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Babb
12-30-2008, 08:45 PM
As titled. Was it extensive match play, hitting on the wall all the time, taking frequent private lessons, doing tons of drills, or what? Just curious.

baseline08thrasher
12-30-2008, 08:58 PM
It's a variety.
I've improved like a rocket, and I'm not kidding.

Every week I focus on improving a certain aspect to my game.

My coach shows me drills I can do with myself, he shows me HOW to practice.
Not just practice matches all day.

Do volleys, practice points one week, focus on your serve the next.
It's a never ending cycle of improvement for me.
That's all it is.
Improving as much as you can.

Focus as much as you can, cuz that's how tough players practice.
I do the same.

Also, have the attitude that you can hit forever, don't get bored.

Forehand crosscourts, bh crosscourts, fh down the line, and bh down the line.
ARE GREAT WAYS TO GET YOUR STROKES SMOOTHER.

Also, volley cross, volley down the line.
Overhead cross overhead down the line.
have a partner mix up volleys and overheads from the baseline.

Practice random tiebreakers.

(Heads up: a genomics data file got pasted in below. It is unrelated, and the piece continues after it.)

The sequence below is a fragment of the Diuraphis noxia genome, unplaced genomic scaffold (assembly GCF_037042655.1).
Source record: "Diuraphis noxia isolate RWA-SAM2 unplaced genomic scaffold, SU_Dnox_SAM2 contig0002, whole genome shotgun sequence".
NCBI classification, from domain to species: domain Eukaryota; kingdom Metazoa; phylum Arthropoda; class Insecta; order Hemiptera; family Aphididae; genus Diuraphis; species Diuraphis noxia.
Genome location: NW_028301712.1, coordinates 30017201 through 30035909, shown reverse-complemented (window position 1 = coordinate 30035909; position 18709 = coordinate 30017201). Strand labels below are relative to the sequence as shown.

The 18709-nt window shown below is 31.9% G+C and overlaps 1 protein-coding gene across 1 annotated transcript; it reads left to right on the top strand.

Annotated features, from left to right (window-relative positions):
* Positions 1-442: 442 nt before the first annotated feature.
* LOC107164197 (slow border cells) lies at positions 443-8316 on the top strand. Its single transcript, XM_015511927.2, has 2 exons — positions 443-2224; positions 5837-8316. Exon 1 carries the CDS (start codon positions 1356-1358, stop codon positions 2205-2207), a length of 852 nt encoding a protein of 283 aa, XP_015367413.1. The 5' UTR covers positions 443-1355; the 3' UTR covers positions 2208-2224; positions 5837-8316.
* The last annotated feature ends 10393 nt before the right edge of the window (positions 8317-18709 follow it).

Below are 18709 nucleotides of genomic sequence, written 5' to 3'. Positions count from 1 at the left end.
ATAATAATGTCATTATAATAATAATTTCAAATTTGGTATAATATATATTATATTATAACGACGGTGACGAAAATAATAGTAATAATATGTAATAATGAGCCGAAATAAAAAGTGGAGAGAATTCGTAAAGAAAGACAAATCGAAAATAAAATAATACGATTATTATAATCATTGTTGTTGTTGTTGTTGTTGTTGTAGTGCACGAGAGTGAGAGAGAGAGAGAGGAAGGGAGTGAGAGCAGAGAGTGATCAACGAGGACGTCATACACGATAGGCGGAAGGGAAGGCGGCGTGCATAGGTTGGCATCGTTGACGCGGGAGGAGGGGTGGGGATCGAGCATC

return serves from a partner.


There are so many creative ways to solve your practice issues.

One thing that helps me to hit through the ball is: hitting hard down the middle, because it makes me set up and get ready, its a helpful warm up drill.


JUST REMEMBER: THE HARDER YOU MAKE IT ON YOURSELF, THE EASIER IT WILL COME TO YOU DURING A MATCH.

For example: if you are practicing your serve, make it so that you have to use topspin AND hit a cone.
This makes you focus.
Trust me. =]

Babb
12-30-2008, 09:16 PM
Thanks for the input. It's inspirational :D . And I quoted you on my YouTube channel- is that alright? Ha.

Okazaki Fragment
12-30-2008, 09:20 PM
Ball machine

kelz
12-30-2008, 09:46 PM
Ball machine

I concur. I used the ball machine to practice drills.

Djokovicfan4life
12-31-2008, 01:36 AM
I wouldn't know, I haven't gotten better yet. :)

Failed
12-31-2008, 02:14 AM
Imitate, Repeat, Variate.

SlapShot
12-31-2008, 04:57 AM
Hitting with better players than myself. This last year has been a true growth year for me (I wish I'd have worked this hard during HS tennis) and I will credit a large portion of that growth to seeing the quality of play that is needed at the 5.0+ level of tennis.

phoenicks
12-31-2008, 05:12 AM
Constantly taking lesson ( private is the best, but gorup lesson will suffice if there's budget constraint ) with a good coach who have lots of good drill up his sleeves, and having him correct your technique constantly to avoid any error in ur stroke mechanics.

At the same time, practice what you learn with ppl better than you, hire a good hitting partner if you can afford it. ( by good, I mean top junior or college tennis team player )

Also, approach each and every1 of your tennis session with a purpose to improve on 1 aspect of your game.

mikeler
12-31-2008, 05:21 AM